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Ecuador Amazon with Mountain Madness and Huaroni tribe

Huaorani Ecolodge Renovated for Sustainability

Our part­ners in the Ecuado­ri­an Ama­zon have recent­ly com­plet­ed some ren­o­va­tions to the Huao­rani jun­gle lodge that are not only going to make your stay extreme­ly enjoy­able, but have also con­tributed to the sta­bi­liza­tion of the eco­log­i­cal­ly threat­ened region and bring pos­i­tive changes to the area.

Guests will be able to observe the sus­tain­able man­ner in which recent ren­o­va­tions were accom­plished. The din­ing room roof, for exam­ple, was recon­struct­ed using durable mate­ri­als that replaced the for­mer thatched roof that had a short shelf life. The new roofs that will last for around 20 years were built with wood cov­ered with a water­proof­ing mate­r­i­al called Cho­va, a mate­r­i­al made in Ecuador that is meant to repel moisture.

Using Cho­va dimin­ish­es pres­sure on the for­est by pre­lud­ing the need to cut down palm trees from which thatch orig­i­nates,” said Jas­ci­van Car­val­ho, our part­ner in Ecuador. Pre­vi­ous­ly the roof required using up to nine palm trees from two dif­fer­ent species: Paja Toquil­la (Car­lu­dovi­ca palma­ta) and Ungu­rahua (Oeno­car­pus bataua). 

Kitchen, staff din­ing and stor­age room roofs were replaced using a metal­lic fab­ri­ca­tion called durat­e­cho” that also makes using palm fronds redundant.

Guests may now enjoy a new gift shop and book store and the assort­ment of hand­i­crafts avail­able that are used as dec­o­ra­tive motifs in the din­ing room. Suf­fi­cient con­struc­tion mate­r­i­al was left over to build cov­ers for trash cans in the kitchen. Oth­er projects planned for late fall are refur­bish­ing kitchen and din­ing room wood sur­faces, replac­ing in-room mos­qui­to nets in the cab­ins and sand­ing and var­nish­ing tables and din­ing chairs.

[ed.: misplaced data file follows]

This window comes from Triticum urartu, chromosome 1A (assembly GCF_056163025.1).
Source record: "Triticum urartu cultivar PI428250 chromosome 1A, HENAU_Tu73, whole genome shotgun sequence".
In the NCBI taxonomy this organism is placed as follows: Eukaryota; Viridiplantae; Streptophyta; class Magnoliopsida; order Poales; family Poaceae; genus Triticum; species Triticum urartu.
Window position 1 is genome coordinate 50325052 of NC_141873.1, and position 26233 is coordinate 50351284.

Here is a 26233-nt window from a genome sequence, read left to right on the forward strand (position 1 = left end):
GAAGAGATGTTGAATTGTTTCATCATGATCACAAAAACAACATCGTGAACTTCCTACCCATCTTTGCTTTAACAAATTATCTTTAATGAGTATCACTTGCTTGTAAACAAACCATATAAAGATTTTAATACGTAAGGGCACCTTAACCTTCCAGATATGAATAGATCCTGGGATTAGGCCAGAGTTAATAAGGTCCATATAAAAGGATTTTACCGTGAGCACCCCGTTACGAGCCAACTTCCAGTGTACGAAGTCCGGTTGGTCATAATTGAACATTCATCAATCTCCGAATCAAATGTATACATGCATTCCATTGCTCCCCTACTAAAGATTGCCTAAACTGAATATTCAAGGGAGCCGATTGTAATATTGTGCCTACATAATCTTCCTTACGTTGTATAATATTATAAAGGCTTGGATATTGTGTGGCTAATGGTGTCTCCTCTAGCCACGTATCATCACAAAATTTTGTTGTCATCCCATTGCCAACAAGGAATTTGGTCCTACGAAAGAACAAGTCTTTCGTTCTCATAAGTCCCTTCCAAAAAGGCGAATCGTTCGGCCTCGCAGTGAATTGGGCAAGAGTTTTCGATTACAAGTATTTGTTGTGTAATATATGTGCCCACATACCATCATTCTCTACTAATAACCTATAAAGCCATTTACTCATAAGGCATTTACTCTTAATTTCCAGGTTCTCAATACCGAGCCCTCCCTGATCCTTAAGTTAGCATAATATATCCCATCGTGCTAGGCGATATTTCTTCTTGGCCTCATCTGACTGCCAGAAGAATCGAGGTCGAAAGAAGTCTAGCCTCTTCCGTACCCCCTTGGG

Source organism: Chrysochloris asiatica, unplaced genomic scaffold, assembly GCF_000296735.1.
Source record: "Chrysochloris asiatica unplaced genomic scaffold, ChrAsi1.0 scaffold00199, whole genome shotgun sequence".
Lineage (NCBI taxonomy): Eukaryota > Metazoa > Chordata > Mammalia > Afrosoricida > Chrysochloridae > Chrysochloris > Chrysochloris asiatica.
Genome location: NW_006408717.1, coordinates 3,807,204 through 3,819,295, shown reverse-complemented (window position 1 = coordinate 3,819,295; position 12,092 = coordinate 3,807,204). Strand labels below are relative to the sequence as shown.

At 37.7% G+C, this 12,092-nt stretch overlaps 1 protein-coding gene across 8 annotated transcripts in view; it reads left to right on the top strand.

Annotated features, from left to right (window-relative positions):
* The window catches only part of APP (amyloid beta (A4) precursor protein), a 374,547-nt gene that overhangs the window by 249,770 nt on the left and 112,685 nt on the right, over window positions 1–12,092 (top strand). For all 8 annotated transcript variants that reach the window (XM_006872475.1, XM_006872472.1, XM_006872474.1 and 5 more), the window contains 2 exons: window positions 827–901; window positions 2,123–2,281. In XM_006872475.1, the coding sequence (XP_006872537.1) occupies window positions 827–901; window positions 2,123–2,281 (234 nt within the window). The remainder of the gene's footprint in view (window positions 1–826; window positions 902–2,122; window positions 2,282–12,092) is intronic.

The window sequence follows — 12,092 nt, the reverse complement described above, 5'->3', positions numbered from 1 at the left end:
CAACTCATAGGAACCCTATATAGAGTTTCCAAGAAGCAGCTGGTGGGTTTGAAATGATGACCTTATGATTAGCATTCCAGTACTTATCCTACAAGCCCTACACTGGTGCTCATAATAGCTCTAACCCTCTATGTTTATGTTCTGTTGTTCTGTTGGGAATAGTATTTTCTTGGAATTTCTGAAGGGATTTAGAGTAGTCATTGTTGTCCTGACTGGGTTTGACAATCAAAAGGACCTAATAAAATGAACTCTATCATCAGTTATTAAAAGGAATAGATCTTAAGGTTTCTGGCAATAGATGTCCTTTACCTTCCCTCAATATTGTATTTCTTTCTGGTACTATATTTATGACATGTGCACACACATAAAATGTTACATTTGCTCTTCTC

The near­by Huao­rani-oper­at­ed Nen­que­pare Camp (includ­ed in all Huao­rani Jun­gle Adven­ture pack­ages) also received improve­ments: a new bath­room with two toi­lets, spa­cious show­ers and sinks over­look­ing the Shiripuno Riv­er. The local com­mu­ni­ty of Nen­que­pare is involved in this devel­op­ment and will be trained to man­age the site. The kitchen was upgrad­ed with new ceram­ic walls and floor and in ear­ly win­ter a solar and refrig­er­a­tor and solar ener­gy for light will be installed. New walk­ing paths also con­nect the din­ing room with cab­ins and bathrooms.

A pop­u­lar fea­ture, a near­by jun­gle water­fall, also has eas­i­er access thanks to stair­way main­te­nance. A new bridge is being con­struct­ed over a creek that leads to a self-guid­ed trail.

We are very excit­ed about these new changes to the lodge and the Ama­zon. As Car­val­ho points out, the conservation/​tourism part­ner­ship with the Huao­rani has been pos­i­tive. The canopy is re-appear­ing over sec­tions that were slashed and burned and along the rivers,” he notes. The region is show­ing signs of regen­er­a­tion with more sight­ings of giant riv­er otter, jaguars, giant armadil­los and the very rare short-eared dog.”

Add this or anoth­er jun­gle adven­ture on to any of our climbs or treks in Ecuador and expe­ri­ence life in the Ama­zon while help­ing to con­tribut­ing to the con­ser­va­tion of this great region!